Guo Pei Interview Ahead of Exhibit

“Clothing happens to be architecture of the body,” Guo Pei‘s quote reads on a wall of the Legion of Honor in San Francisco, where 80 of her dresses are on display until November. The “Guo Pei: Couture Fantasy” exhibition unfolds like poetry; just a quick walkthrough will grip viewers with her level of artistry. To describe Pei simply as a fashion designer falls short of capturing the grandeur and technical prowess of her work. Borrowing freely from a multiplicity of sources — be it China’s imperial past or the natural world or European architecture — Pei creates exquisitely crafted garments that intersect with fashion, performance art, and sculpture. And some of her pieces — like the Da Jin dress on view at the exhibit — take tens of thousands of hours to execute.

“Clothing happens to be architecture of the body.”

“I’m very lucky that I’m destined to make clothing,” she tells POPSUGAR. Pei’s journey to becoming the second Chinese designer invited as a guest member of the Chambre Syndicale de la Haute Couture (the French authority for couture) has been remarkable. Born in Beijing, she developed an early passion for embroidered clothing through her maternal grandmother, who told stories about her upbringing during China’s final imperial era. She spoke of richly embroidered Chinese court dresses, which contrasted with what Pei was seeing back then, as embroidered clothing was forbidden during the Cultural Revolution. “At the time, there was no color in garments, everything was plain,” Pei says. Her fascination with beautiful clothes deepened when she began sewing with her mother, whose glaucoma made it impossible for her to continue making clothes for the family.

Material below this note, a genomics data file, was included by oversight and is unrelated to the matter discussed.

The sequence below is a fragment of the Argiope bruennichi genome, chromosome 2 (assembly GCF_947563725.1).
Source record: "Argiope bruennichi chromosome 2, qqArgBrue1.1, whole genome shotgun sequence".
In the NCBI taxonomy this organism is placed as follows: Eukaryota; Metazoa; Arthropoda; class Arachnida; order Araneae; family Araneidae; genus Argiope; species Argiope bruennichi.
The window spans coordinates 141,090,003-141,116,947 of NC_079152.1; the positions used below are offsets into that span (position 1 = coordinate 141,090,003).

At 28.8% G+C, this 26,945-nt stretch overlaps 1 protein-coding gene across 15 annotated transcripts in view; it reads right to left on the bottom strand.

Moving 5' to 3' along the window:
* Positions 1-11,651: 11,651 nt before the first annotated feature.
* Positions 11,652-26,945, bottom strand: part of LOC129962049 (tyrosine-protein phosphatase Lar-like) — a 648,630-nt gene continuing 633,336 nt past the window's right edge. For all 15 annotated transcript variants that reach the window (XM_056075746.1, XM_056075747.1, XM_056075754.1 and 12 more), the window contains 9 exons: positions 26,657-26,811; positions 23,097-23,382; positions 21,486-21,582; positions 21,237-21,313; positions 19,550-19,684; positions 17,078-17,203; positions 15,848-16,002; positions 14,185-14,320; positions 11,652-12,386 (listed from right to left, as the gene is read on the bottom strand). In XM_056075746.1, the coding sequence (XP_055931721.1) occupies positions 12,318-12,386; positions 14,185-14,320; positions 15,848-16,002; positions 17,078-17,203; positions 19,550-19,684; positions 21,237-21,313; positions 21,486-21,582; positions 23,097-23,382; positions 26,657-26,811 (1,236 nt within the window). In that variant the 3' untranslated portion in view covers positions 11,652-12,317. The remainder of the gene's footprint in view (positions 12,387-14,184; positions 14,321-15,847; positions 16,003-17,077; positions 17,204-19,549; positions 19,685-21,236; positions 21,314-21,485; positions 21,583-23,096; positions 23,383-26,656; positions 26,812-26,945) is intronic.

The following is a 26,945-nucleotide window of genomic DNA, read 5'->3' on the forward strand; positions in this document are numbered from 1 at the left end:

Pei later enrolled in China’s first-ever fashion program and spent a decade working at name-brand companies. Still, she longed to create embroidered clothing, so she eventually set out to revive the art on her own. As it was no longer taught to girls by the 1930s, she traveled to different villages to source artisans, eventually launching her own practice, Rose Studio, in 1997. Today, it employs 450 craftspeople, 300 of whom are embroiderers.

Many know her as the creator of Rihanna’s gold embroidered gown at the 2015 Met Gala, but Pei was an acclaimed designer long before that moment. The couture designer has successfully parlayed a love of fantasy, architecture, and spirituality into an illustrious career, marked by her technical innovation and global perspective.

“Inspiration, I believe, is an accumulation of love towards life.”

Pei’s well of inspiration still hasn’t run out. The legendary designer speaks to POPSUGAR about her childhood, the evolution of fashion in China, and her hopes for the future of the industry. Read ahead for the full interview, lightly edited for clarity.

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